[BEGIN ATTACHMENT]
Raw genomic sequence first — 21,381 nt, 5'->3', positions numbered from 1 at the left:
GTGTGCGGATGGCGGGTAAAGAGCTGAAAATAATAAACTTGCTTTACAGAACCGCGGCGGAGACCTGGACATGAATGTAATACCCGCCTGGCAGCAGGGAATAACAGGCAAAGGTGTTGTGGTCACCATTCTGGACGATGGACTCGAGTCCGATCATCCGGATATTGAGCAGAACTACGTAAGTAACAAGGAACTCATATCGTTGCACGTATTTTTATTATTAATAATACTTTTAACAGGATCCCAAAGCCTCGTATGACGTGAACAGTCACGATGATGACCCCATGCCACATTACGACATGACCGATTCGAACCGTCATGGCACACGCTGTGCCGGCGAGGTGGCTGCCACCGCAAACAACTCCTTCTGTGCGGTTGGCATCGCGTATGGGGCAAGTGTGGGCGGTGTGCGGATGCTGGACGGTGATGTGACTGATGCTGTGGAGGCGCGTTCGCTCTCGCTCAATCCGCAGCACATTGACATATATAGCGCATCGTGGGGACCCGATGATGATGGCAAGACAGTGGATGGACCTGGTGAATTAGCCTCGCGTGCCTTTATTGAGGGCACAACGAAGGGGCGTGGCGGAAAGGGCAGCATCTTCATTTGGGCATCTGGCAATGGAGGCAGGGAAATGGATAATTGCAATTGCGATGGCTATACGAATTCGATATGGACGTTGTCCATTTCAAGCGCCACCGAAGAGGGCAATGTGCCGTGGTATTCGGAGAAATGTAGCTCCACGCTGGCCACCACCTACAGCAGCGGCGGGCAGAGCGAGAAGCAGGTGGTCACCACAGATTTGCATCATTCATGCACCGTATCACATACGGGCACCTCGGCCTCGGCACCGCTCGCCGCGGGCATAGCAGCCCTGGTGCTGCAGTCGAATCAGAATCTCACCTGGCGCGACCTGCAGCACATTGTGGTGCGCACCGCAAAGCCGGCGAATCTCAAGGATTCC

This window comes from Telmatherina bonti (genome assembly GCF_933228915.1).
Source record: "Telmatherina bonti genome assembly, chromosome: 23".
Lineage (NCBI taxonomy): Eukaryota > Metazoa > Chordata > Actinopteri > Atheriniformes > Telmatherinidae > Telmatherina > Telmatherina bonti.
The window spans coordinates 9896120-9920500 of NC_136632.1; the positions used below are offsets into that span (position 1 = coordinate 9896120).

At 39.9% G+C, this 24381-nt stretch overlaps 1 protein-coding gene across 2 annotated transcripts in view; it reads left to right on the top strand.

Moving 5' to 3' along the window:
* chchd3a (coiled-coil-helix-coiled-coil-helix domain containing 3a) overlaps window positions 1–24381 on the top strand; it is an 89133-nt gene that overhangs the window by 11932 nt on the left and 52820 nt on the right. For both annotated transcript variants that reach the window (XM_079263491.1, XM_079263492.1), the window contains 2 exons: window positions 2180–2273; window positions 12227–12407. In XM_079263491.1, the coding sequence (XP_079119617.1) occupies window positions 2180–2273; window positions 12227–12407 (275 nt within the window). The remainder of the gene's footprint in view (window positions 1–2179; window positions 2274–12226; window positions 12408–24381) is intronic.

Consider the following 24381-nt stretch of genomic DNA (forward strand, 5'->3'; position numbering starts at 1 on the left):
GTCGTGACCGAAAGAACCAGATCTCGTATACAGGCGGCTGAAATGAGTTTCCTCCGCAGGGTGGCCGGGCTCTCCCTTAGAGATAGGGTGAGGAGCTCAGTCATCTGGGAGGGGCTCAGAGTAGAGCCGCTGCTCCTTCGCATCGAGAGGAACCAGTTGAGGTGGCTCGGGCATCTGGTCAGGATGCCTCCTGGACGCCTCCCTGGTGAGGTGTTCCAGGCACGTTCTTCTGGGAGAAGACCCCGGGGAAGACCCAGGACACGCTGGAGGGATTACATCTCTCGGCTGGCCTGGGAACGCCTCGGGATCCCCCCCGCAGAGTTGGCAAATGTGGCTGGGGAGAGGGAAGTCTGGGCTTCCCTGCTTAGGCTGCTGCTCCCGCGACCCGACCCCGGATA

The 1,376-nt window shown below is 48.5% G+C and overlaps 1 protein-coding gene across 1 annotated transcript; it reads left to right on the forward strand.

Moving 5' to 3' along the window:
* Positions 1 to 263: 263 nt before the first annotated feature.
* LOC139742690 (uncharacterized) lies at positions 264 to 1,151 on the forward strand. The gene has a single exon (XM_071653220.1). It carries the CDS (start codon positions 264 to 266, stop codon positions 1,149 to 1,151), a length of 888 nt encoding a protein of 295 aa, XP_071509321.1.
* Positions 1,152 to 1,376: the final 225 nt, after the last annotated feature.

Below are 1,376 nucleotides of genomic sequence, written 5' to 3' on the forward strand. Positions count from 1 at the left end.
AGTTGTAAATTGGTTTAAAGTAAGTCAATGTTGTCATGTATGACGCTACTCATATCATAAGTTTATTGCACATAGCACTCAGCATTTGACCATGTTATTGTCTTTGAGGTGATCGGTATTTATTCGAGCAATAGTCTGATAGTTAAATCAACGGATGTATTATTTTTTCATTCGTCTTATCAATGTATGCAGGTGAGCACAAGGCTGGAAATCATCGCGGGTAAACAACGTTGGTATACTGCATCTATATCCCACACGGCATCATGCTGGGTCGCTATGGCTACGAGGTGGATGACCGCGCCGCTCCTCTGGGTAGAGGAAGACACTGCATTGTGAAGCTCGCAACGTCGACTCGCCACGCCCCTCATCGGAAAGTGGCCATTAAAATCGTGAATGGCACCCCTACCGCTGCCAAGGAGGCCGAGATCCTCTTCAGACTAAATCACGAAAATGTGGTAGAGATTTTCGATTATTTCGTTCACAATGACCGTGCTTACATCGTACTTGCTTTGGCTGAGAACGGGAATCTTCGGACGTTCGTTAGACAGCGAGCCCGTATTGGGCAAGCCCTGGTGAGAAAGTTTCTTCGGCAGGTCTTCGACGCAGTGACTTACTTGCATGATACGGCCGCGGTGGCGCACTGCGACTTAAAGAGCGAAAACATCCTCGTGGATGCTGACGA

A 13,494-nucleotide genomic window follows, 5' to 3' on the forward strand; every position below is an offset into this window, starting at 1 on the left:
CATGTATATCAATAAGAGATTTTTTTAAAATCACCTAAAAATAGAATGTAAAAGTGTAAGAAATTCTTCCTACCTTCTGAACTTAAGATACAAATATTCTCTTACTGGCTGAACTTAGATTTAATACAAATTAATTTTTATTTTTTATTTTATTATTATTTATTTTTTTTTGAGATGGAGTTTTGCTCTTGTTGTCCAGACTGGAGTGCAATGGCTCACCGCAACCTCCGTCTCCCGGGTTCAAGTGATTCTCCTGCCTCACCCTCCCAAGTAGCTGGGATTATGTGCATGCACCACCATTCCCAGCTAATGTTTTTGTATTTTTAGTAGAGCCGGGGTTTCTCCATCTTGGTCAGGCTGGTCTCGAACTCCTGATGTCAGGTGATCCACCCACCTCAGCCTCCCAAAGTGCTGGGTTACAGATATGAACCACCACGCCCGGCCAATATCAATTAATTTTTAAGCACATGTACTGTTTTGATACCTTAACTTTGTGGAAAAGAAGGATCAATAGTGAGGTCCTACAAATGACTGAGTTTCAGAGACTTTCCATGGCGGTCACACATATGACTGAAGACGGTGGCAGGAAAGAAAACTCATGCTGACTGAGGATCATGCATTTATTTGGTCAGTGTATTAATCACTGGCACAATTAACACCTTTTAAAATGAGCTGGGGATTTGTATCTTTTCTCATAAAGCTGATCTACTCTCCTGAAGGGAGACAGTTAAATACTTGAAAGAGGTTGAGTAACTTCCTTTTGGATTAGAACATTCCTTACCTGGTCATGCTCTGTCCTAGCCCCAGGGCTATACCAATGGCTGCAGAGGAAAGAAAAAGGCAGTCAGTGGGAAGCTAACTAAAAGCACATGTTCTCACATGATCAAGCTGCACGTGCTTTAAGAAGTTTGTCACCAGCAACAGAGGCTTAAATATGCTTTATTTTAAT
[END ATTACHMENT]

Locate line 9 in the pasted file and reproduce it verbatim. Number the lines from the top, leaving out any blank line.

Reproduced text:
* chchd3a (coiled-coil-helix-coiled-coil-helix domain containing 3a) overlaps window positions 1–24381 on the top strand; it is an 89133-nt gene that overhangs the window by 11932 nt on the left and 52820 nt on the right. For both annotated transcript variants that reach the window (XM_079263491.1, XM_079263492.1), the window contains 2 exons: window positions 2180–2273; window positions 12227–12407. In XM_079263491.1, the coding sequence (XP_079119617.1) occupies window positions 2180–2273; window positions 12227–12407 (275 nt within the window). The remainder of the gene's footprint in view (window positions 1–2179; window positions 2274–12226; window positions 12408–24381) is intronic.